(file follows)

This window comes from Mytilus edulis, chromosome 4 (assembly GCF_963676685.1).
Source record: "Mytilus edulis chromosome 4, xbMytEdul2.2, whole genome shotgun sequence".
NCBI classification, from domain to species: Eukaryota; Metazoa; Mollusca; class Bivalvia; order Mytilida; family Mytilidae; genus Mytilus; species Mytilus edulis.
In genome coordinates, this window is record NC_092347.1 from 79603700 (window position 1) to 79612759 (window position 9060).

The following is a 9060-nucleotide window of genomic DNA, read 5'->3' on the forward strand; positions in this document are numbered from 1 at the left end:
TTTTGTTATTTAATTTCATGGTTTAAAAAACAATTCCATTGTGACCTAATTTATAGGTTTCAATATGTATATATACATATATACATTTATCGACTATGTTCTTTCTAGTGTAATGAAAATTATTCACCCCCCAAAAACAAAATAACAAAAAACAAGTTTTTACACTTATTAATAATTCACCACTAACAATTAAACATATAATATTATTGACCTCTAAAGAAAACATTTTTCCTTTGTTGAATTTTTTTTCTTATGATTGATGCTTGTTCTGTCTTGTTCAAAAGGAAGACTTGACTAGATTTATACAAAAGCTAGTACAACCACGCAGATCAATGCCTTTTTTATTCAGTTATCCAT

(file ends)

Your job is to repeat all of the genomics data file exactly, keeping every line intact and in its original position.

This window comes from Mytilus edulis, chromosome 4 (assembly GCF_963676685.1).
Source record: "Mytilus edulis chromosome 4, xbMytEdul2.2, whole genome shotgun sequence".
NCBI classification, from domain to species: Eukaryota; Metazoa; Mollusca; class Bivalvia; order Mytilida; family Mytilidae; genus Mytilus; species Mytilus edulis.
In genome coordinates, this window is record NC_092347.1 from 79603700 (window position 1) to 79612759 (window position 9060).

The following is a 9060-nucleotide window of genomic DNA, read 5'->3' on the forward strand; positions in this document are numbered from 1 at the left end:
TTTTGTTATTTAATTTCATGGTTTAAAAAACAATTCCATTGTGACCTAATTTATAGGTTTCAATATGTATATATACATATATACATTTATCGACTATGTTCTTTCTAGTGTAATGAAAATTATTCACCCCCCAAAAACAAAATAACAAAAAACAAGTTTTTACACTTATTAATAATTCACCACTAACAATTAAACATATAATATTATTGACCTCTAAAGAAAACATTTTTCCTTTGTTGAATTTTTTTTCTTATGATTGATGCTTGTTCTGTCTTGTTCAAAAGGAAGACTTGACTAGATTTATACAAAAGCTAGTACAACCACGCAGATCAATGCCTTTTTTATTCAGTTATCCAT